But all good times come to an end and it was the “cash for votes” scandal that did him in. This was in 2008, when the BJP accused the Congress of “buying” 22 MPs to survive a no-confidence vote in Parliament. This was essentially a sting operation carried out by the BJP to trap the Congress and Amar Singh got caught on tape. He eventually went to prison for this and this was when most of his friends dropped him.
I caught up with him soon after, in 2010. He told me then, “Normally, people do politics for name, fame and money. I have had my share of all three. Perceptionally, I am at the lowest ebb of my socio-political graph but it is still much higher than from where I started.” And then added, “Success has many fathers but failure is a bastard. Today I am perceived to be a failure. Tomorrow, when I am settled, it will be different,” he shrugged. And then added philosophically, “For dawn to come, the dark night is essential because that is what shows who your real friends are and who are the weathercocks.”
By now Mulayam Singh Yadav had been persuaded by a rival camp in the SP—led by his cousin Ram Gopal Yadav and son Akhilesh—to dump Amar Singh. The Bachchans too had fallen out with him as had Anil Ambani and Sahara Shree. The much waited for dawn never came, though he kept reinventing himself: first he tried to float a Thakur-based caste outfit to fight elections in Uttar Pradesh, but that came a cropper. And during the last phase of his life, he moved across the political divide, sending out feelers to the Narendra Modi-led BJP. One of my last interviews with him had him defending demonetisation, and attacking Amitabh Bachchan. For one thing was a given, no matter what the topic of the interview, Amar Singh was sure to bring up the Bachchans.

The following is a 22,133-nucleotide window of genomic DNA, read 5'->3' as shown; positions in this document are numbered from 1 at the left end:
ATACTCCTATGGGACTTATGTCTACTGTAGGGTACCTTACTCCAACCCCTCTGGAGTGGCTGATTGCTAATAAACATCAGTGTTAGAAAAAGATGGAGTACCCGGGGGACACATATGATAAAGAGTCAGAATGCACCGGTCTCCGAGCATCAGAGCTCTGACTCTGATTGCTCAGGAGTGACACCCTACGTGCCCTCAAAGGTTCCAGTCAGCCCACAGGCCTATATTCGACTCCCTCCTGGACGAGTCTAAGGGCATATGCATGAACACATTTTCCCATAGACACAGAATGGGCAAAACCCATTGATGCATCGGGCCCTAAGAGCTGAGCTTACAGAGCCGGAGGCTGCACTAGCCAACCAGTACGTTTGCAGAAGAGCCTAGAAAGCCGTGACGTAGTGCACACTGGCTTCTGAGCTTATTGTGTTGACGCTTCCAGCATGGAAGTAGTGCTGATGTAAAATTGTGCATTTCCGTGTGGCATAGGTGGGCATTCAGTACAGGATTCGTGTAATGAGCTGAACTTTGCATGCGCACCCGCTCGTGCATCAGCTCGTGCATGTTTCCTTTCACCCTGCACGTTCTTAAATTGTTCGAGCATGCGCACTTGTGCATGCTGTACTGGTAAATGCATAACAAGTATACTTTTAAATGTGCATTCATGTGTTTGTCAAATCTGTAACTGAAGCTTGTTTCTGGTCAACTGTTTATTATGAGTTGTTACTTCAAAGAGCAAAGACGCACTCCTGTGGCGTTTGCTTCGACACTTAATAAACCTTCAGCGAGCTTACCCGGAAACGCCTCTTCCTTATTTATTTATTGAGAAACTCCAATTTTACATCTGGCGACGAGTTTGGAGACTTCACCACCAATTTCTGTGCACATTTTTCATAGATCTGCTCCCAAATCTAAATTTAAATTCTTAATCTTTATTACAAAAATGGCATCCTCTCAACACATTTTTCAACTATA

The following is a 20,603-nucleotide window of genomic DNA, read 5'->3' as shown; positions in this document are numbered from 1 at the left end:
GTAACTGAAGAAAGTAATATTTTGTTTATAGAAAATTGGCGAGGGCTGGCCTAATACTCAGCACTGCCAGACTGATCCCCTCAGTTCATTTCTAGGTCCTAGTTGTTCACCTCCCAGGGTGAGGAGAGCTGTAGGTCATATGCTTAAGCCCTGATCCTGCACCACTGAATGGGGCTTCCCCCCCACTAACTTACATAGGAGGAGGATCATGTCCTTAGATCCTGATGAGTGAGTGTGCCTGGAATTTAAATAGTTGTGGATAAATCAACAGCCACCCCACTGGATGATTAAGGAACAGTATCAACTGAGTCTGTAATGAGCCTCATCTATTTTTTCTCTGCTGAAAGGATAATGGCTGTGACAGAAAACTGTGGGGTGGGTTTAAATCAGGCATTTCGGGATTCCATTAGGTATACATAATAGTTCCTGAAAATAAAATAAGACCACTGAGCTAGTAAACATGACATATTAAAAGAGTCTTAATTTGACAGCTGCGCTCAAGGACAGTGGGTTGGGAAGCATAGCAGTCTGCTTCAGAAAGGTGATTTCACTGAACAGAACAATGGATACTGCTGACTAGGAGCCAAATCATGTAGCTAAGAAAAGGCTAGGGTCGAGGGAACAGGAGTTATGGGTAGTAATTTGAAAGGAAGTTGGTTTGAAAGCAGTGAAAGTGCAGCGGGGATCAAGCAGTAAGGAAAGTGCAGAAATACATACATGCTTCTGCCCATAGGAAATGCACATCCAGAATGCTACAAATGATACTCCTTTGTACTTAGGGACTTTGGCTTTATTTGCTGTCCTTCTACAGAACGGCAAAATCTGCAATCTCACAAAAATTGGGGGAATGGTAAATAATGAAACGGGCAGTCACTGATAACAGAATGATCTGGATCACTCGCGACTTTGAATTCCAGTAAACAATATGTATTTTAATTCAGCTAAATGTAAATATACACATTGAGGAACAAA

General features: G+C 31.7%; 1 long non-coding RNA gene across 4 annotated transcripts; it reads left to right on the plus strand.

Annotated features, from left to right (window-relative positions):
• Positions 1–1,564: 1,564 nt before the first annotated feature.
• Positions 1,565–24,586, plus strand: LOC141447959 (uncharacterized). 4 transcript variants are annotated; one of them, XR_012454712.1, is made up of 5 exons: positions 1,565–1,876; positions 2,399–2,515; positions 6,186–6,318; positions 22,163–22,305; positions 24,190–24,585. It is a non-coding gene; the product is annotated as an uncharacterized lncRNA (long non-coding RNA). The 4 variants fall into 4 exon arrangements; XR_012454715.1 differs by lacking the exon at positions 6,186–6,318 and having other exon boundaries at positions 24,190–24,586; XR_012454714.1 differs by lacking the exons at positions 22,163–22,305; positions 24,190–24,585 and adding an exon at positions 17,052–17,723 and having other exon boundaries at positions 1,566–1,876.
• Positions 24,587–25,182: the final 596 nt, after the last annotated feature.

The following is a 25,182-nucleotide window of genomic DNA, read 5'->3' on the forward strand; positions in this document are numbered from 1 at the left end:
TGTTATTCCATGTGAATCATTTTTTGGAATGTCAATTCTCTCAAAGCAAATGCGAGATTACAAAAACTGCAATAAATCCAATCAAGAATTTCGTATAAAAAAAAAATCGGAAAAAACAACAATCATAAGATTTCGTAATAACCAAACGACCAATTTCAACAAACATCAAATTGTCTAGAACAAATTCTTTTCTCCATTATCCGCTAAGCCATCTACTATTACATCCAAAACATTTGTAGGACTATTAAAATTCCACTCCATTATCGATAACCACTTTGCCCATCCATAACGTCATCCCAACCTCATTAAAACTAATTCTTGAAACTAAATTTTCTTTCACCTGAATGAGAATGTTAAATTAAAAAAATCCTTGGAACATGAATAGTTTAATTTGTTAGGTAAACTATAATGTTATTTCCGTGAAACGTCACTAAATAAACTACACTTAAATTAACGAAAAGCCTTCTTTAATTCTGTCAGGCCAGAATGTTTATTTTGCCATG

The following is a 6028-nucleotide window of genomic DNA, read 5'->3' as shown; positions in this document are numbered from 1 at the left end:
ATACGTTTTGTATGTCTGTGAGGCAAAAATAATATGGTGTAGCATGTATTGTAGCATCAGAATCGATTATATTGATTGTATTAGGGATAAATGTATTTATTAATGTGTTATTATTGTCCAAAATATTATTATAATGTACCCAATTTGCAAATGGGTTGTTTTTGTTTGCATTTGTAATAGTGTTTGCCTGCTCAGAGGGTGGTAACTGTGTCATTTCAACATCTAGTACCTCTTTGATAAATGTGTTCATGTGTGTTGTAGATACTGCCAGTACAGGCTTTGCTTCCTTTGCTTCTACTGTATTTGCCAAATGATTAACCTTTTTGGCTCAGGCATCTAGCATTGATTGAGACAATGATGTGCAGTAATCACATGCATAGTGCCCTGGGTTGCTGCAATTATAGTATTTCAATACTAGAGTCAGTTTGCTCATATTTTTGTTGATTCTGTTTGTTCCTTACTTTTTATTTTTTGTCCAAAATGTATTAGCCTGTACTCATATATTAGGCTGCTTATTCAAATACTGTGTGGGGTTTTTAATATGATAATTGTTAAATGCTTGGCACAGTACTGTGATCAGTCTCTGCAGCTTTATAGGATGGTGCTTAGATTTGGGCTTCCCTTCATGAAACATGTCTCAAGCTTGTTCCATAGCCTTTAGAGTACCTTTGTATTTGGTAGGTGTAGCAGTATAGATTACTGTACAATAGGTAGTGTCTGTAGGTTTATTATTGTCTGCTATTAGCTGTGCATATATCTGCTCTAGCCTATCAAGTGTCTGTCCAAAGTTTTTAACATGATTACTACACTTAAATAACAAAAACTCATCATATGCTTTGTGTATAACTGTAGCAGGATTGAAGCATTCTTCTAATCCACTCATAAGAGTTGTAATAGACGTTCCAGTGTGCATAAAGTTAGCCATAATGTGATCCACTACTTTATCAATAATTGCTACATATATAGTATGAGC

He wore his bitterness on his sleeve and gave me a rather candid interview for NewsX in 2013, as he sat all alone in his posh bungalow in Lutyens Delhi. First he talked about Anil Ambani and said, “He was very close to me. Before I was arrested in the cash-for-vote, every Wednesday he used to come and have dinner with me and play with my daughters, he called them Princesses. He used to come to Delhi specially to have dinner with me. But when I was in jail there was no friend to furnish my bail bond of Rs 2.5 crore.” Then of course we talked about the Bachchans: “But these so called high and mighty including Mr Bachchan, whom I have helped in rainy days, were missing. I don’t want to sound arrogant and pompous but he himself has said this. He has said that had Amar Singh not been there I would have been driving a taxi. But such reactions are only to get good PR and show he is grateful since everyone knows what I did for him.”
At one point he had tried his hand at Bollywood and shot a film with Dimple Kapadia called Bombay Mittai, where he played the role of a singer who gets murdered. He told me later, “I died so beautifully in that film”.
Real life was not as beautiful. Finally, from his deathbed in Singapore, Amar Singh did reach out to Amitabh in an emotional video. But the much sought for reunion did not happen—at least not as publicly as the outreach. In the end, the 64-year-old Amar Singh was all alone. He shot to fame as the man who had many powerful friends. He died as the man who had lost many powerful friends.